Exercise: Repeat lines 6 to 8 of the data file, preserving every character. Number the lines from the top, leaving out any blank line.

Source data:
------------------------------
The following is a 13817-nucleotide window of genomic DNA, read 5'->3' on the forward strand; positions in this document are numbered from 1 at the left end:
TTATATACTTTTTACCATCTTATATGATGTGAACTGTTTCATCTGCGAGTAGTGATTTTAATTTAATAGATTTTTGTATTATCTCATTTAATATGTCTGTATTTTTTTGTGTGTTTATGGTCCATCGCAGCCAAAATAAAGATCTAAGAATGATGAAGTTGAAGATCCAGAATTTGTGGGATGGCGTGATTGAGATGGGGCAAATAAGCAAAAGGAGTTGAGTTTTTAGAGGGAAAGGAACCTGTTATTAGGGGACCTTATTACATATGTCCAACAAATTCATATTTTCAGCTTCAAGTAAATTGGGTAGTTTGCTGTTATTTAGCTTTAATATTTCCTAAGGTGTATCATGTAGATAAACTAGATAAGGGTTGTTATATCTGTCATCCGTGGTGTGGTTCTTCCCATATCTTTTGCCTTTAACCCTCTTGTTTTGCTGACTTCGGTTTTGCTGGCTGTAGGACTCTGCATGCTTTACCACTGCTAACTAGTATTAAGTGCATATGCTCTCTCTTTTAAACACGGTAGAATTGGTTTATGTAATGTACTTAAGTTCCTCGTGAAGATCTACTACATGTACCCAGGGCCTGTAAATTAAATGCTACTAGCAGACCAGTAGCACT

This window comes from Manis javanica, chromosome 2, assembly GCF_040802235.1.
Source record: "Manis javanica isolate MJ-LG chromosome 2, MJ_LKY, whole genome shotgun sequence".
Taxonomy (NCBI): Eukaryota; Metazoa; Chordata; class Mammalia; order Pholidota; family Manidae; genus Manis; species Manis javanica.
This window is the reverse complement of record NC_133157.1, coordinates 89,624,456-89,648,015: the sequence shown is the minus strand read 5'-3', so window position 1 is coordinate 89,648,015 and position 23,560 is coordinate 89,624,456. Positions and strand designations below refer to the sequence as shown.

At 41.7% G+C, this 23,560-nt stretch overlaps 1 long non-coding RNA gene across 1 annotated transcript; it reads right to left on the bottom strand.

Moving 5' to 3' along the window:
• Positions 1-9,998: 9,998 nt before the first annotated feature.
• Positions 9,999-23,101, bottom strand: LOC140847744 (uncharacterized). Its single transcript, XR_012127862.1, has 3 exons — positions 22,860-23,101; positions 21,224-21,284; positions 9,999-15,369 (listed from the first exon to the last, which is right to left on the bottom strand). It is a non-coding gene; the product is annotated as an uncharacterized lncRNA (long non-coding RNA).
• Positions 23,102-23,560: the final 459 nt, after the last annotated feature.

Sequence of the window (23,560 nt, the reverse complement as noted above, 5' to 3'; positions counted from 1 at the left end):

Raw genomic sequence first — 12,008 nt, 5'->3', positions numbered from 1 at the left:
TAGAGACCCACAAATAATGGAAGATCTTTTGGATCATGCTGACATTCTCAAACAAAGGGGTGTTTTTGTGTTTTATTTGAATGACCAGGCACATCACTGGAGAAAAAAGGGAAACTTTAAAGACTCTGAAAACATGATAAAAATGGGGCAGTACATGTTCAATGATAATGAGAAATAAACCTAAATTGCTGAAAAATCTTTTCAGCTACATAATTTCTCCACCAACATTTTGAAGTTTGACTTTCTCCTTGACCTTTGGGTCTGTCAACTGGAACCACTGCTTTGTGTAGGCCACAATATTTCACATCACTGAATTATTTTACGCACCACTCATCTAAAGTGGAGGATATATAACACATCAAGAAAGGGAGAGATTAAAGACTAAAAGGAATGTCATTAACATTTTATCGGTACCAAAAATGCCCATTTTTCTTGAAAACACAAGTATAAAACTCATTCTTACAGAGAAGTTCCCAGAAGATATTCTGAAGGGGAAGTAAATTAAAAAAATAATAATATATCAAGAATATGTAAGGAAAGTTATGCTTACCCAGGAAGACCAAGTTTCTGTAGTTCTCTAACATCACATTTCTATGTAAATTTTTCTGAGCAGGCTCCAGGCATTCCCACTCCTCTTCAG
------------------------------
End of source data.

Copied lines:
This window is the reverse complement of record NC_133157.1, coordinates 89,624,456-89,648,015: the sequence shown is the minus strand read 5'-3', so window position 1 is coordinate 89,648,015 and position 23,560 is coordinate 89,624,456. Positions and strand designations below refer to the sequence as shown.

At 41.7% G+C, this 23,560-nt stretch overlaps 1 long non-coding RNA gene across 1 annotated transcript; it reads right to left on the bottom strand.

Moving 5' to 3' along the window: